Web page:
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Today, the United States Attorney for the Eastern District of New York unsealed a seven-count indictment Martin Shkreli and his lawyer with securities fraud.
According to the indictment, between September 2009 and January 2011, Shkreli falsely represented to potential investors his company MSMB Capital was a transparent investment vehicle for sophisticated investors with monthly liquidity, that he would receive a one percent management fee and twenty percent of the net profits.
However, Shkreli failed to disclose to investors that he had lost all the money he managed in Elea Capital, his prior hedge fund, and that Lehman Brothers had a $2.3 million default judgment against him. Shkreli also lied to his biggest investor telling him that his company had $35 million in assets when in fact it had less than $700 in its bank and brokerage accounts.
Nonetheless, based on these and other false representations, Shkreli and his co-conspirators induced approximately $3 million in investments from eight investors.
In February 2011, Shkreli failed to settle a short position of more than 11 million shares of Orexigen Therapeutics, Inc. (OREX) that Merrill Lynch ultimately closed at a loss of over $7 million. His company also suffered more than $1 million in other trading losses. Based on these trading losses, not including the Merrill Lynch losses, Shkreli only had $58,500 at the end of February 2011.
Nonetheless, Shkreli continued to send fabricated performance updates to investors that touted profits of as high as forty percent since inception. In September 2012, more than eighteen months after MSMB Capital had lost all everything, Shkreli sent an email to investors informing them that he was winding down the fund and that “original investors have just about doubled their money net of fees.”
Shkreli also misappropriated funds from MSMB Capital by withdrawing more than $200,000 from MSMB Capital, which was far in excess of the one percent management fee and the twenty percent net profit incentive allocation permitted by the partnership agreement.
Thereafter, until at least November 2012, Shkreli solicited investments in MSMB Healthcare but failed to disclose the Elea Capital failure and the $7 million liability that Shkreli owed Merrill Lynch. Instead, Shkreli lied to investors telling them that$55 million in assets under management, and was able to raise approximately $5 million from thirteen investors.
As with MSMB Capital, Shkreli provided investors with performance updates based on an internal inflated valuations of Retrophin, his private biopharmaceutical company, and again misappropriated funds by withdrawing money far in excess of the one percent management fee and the twenty percent net profit incentive allocation permitted by the partnership agreement.
Also, without the investors’ knowledge or consent, Shkreli improperly used MSMB Healthcare assets to pay for obligations that were not the responsibility of MSMB Healthcare, including using at least $900,000 to settle claims brought by Merrill Lynch.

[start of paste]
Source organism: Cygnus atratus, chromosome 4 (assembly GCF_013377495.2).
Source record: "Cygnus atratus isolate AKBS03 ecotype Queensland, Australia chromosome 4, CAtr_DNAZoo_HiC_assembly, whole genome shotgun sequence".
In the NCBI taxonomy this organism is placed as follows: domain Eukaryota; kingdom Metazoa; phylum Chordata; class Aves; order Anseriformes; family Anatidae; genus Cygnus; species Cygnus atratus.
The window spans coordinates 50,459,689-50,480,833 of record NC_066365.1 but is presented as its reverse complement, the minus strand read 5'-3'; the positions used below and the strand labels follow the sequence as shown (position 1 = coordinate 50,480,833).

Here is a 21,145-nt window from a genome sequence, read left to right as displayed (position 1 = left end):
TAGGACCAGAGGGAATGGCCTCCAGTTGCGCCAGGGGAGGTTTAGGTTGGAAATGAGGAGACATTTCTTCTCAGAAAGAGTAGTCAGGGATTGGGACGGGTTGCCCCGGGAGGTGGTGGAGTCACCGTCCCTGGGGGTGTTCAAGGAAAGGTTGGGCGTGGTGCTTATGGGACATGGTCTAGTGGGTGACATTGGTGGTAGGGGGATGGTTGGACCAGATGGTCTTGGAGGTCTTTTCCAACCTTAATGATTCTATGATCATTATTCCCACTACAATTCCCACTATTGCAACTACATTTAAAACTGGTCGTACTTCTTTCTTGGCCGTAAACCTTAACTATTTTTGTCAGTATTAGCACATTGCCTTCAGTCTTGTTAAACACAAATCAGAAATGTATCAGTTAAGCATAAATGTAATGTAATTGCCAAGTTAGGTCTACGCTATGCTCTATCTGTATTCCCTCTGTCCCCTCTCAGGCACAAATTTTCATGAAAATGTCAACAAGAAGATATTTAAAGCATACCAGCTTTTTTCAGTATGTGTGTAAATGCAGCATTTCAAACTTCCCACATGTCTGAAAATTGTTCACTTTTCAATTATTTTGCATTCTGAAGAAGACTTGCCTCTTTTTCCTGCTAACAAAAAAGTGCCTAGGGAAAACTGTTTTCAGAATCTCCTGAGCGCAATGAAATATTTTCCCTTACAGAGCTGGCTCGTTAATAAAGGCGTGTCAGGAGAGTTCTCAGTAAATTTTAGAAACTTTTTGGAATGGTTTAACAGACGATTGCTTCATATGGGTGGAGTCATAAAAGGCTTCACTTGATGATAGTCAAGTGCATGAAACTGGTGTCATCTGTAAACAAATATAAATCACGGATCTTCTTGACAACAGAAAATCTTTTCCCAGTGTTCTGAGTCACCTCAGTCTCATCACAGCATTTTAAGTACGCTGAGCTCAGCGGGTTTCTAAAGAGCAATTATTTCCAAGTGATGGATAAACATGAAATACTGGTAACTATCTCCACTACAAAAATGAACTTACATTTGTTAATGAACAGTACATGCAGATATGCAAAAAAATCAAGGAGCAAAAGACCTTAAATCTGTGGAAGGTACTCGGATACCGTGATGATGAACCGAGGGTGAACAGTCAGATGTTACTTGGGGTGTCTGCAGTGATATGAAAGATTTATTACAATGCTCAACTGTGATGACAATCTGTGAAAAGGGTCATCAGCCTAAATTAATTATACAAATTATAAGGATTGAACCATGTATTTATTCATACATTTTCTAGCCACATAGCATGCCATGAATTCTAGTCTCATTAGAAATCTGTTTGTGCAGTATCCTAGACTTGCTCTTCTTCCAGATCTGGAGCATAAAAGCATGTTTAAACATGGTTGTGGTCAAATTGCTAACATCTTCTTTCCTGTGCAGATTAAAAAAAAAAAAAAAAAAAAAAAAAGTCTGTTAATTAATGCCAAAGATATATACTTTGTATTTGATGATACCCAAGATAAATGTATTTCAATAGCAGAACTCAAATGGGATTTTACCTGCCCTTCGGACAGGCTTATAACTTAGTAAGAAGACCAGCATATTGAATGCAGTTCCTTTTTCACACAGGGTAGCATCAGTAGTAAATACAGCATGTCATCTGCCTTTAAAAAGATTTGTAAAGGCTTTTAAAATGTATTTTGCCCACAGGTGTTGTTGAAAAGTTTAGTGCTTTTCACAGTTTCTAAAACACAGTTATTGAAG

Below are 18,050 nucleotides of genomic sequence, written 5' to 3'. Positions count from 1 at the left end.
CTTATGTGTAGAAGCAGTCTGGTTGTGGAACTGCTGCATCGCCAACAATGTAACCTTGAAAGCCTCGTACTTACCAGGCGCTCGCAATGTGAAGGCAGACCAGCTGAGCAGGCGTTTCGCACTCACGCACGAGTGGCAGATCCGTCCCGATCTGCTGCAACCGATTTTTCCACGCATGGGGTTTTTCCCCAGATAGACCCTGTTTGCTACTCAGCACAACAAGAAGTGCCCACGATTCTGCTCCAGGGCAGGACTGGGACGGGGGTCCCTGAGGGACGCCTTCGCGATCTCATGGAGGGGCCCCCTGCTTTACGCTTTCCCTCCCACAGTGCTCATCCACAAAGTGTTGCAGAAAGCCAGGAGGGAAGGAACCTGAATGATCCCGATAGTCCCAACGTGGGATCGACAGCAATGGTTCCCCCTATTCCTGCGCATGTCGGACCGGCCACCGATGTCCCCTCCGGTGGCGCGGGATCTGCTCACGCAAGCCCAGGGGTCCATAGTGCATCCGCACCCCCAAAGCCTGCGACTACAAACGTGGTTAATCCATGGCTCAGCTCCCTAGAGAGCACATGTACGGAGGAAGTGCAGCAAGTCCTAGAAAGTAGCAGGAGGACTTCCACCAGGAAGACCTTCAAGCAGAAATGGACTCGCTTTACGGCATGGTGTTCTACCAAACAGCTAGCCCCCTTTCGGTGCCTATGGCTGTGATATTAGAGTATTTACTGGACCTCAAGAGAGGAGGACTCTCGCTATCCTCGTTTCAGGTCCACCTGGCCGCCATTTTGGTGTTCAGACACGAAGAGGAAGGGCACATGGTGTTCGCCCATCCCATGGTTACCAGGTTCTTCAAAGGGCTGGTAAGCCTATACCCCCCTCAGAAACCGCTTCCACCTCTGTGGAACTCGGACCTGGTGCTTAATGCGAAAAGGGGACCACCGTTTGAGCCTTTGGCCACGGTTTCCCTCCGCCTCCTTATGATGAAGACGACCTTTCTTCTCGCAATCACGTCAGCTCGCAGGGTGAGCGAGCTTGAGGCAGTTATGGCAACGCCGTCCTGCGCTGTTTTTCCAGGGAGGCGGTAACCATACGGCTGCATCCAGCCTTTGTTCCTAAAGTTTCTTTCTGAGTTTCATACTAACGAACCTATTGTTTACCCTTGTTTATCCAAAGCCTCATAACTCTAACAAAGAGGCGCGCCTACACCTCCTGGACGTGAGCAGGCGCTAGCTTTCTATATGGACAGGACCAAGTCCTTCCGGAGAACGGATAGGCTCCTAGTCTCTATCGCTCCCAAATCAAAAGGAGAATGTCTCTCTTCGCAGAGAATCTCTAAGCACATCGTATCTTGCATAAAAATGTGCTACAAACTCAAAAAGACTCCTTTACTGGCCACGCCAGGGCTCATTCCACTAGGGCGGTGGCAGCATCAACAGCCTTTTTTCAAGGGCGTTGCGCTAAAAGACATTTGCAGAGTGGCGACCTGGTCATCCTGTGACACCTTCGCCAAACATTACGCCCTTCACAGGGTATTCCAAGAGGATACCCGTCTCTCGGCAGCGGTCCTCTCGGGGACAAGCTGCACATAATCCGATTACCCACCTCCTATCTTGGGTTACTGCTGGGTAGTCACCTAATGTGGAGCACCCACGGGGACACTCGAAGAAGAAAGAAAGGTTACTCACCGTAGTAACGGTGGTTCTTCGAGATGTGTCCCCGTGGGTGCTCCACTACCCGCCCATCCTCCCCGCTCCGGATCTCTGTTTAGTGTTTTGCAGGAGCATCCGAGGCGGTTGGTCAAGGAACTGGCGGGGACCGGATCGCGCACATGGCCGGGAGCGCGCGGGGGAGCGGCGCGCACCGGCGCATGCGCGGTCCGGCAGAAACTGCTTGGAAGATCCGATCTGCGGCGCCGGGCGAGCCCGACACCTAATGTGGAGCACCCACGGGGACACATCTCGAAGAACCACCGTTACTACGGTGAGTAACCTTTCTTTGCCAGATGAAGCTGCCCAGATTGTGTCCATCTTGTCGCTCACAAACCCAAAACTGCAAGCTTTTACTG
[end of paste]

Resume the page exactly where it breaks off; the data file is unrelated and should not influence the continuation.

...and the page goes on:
In December 2012, despite the fact that Retrophin’s books and records did not reflect any investments by MSMB Capital, Shkreli and Greebel engaged in a series of fraudulent and backdated transactions to create the appearance of an investment by MSMB Capital in Retrophin. They orchestrated these transactions, in part, to support Shkreli’s false representations to the U.S. Securities and Exchange Commission in November 2012 that MSMB Capital was still in operation and had $2.6 million in assets under management.
Between February 2013 and August 2013, Shkreli and Greebel, together with others, caused Retrophin to enter into settlement agreements with MSMB Capital and MSMB Healthcare investors to resolve their claims and threats of claims which were based on Shkreli’s false representations about the exceptional performance of the funds.
Shkreli also used Retrophin to pay more than $3.4 million in cash and stock to settle claims with MSMB Capital and MSMB Healthcare investors.
In August 2013, when Retrophin’s external auditor questioned the settlement agreements and determined that Retrophin was not responsible for the claims resolved in the settlement agreements, Shkreli and Greebel caused MSMB Capital and MSMB Healthcare to execute indemnification agreements and promissory notes for the benefit of Retrophin even though they knew that the funds had no assets.
Shkreli and Greebel, together with others, then devised an alternative approach to settle with the remaining defrauded hedge fund investors, namely, settlement agreements under the guise of consulting agreements.
On October 16, 2013, when Shkreli initially questioned this new approach, Greebel explained, “We can call it a settlement agreement, but given [the auditor’s] recent behavior they may require it to be disclosed in the financials. I was trying to prevent that issue.”
Between September 2013 and March 2014, Shkreli and Greebel caused Retrophin to enter into four sham consulting agreements with defrauded investors from the funds. Retrophin did not receive any legitimate consulting services based on these sham agreements, but paid more than $7.6 million in cash and RTRX stock to settle claims that the auditors had previously determined were not the responsibility of Retrophin.